New hope for advanced sarcomas
Naveed Saleh, MD, MS
Apatinib treatment demonstrated objective efficacy in advanced sarcoma patients, according to the results of a study published in Anti-Cancer Drugs.
“Treatment strategies for sarcomas can be complex, as sensitivity to chemotherapy is variable, and tumor recurrence or metastasis to vital organs is typically inoperable,” wrote authors, led by Yao Weitao, MD, Bone and Soft Department, the Affiliated Cancer Hospital of Zheng Zhou University, Henan Cancer Hospital, Zhengzhou, China. “Overall, patients with recurrent or metastatic sarcomas have low 5-year survival rates. Therefore, novel therapeutic strategies are needed for sarcomas.”
The current single-center study was a prospective, open-label, nonrandomized clinical trial of apatinib used as a single agent to treat patients (n=45) with relapsed or metastatic bone soft tissue sarcomas (BSTSs) following failure with first-line chemotherapy. The study’s goal was to assess the efficacy and safety of apatinib as salvage treatment for advanced bone and soft tissue sarcomas.
Following dosing with apatinib, progression-free survival (PFS), overall survival (OS), objective response rate, disease control rate, and treatment-related adverse events (AEs) were analyzed. Subjects were given apatinib for at least 1 month, and median follow-up time was 6 months (1–13 months).
The median PFS was 7.88 months, with a 3-month PFS rate of 66.44%. The longest PFS of 13 months was exhibited in a patient with epithelial sarcoma. The median OS was 11.64 months, which varied by disease subtype. In total, four patients attained a partial response, and 36 patients attained stable disease. The objective response rate was 8.88%, and the disease control rate was 88.89%.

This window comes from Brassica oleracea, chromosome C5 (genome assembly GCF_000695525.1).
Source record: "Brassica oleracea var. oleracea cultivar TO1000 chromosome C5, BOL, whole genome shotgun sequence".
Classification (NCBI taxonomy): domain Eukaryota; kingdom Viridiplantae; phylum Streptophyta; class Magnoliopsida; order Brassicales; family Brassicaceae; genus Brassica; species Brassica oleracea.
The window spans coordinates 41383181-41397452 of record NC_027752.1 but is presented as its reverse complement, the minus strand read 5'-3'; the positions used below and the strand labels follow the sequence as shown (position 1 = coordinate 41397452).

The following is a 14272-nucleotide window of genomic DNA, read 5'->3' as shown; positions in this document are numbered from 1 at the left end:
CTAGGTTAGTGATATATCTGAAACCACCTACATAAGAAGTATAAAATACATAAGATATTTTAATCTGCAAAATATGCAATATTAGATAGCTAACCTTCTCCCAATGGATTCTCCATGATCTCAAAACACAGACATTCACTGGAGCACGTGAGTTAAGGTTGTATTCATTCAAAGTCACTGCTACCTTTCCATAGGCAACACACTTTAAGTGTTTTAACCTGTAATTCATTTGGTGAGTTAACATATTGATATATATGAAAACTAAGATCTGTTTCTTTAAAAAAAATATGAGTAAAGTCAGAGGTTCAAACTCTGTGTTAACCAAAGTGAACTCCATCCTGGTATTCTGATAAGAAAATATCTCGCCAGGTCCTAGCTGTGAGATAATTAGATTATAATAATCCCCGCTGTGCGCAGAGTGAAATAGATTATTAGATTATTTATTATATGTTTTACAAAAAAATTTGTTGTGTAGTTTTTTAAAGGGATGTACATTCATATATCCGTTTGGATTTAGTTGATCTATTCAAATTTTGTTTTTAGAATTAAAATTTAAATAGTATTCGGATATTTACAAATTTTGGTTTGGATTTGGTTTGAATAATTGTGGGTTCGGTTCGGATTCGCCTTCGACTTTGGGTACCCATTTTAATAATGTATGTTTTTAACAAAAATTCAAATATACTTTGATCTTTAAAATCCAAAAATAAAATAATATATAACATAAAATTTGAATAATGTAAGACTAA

Grade 3/4 treatment-related AEs included hypertension (12.50%), hand–foot syndrome (6.67%), diarrhea (12.50%), fatigue (6.25%), and proteinuria (14.29%). One patient experienced a severe drug-related AE 2 months post therapy in the form of thrombocytopenia.
Due to the rarity and heterogeneity of BSTSs, multidisciplinary approaches are adopted, with surgery plus or minus adjuvant therapy being the primary treatment for early-stage, localized, and resectable soft tissue sarcoma, per the European Society for Medical Oncology and the European Sarcoma Network Working Group. Of note, reported 5-year survival was 80% at this early stage.
Systemic chemotherapy plays an important role in the multidisciplinary care of patients with BSTSs—especially in patients with localized, inoperable disease, or metastatic disease. These chemotherapies include cytotoxic agents such as anthracycline (ie, doxorubicin) with or without ifosfamide.
In spite of novel multidisciplinary therapies, recent 5-year survival rates have been unchanged—particularly in metastatic or recurrent advanced disease, with a 5-year survival rate of about 10% and a median overall survival of approximately 15 months.
According to the literature, vascular endothelial growth factor (VEGF) and its receptor (VEGFR) contribute to persistent angiogenesis of sarcomas and play important roles in tumor progression, invasion, and metastasis. Therefore, targeting tumor angiogenesis is hypothesized to be an important antitumor therapeutic approach. Indeed, tyrosine kinase inhibitors (TKIs) targeting VEGFR have been clinically developed and have shown antitumor activity in a number of malignancies.
Apatinib is a new, small molecule receptor tyrosine kinase (RTK) inhibitor that selectively competes for the VEGFR-2 ATP-binding site, resulting in the blocking of downstream signaling and inhibition of tumor angiogenesis. By means of VEGFR inhibition, apatinib conveys antiangiogenic and antitumor effects in various tumors. Notably, this drug has already been approved in China to treat metastatic gastric cancer, and published reports detail therapeutic use for osteosarcoma and soft tissue sarcomas, including angiosarcoma, malignant fibrous histiocytoma, and myxoid or round cell liposarcoma.
“Apatinib treatment in our study exhibited objective efficacy in PFS, OS, and manageable toxicity in patients with advanced sarcoma,” concluded the authors. Furthermore, they stress that the results of the current study bolster the need for “future randomized controlled trials to further define apatinib activity in stage IV sarcomas.”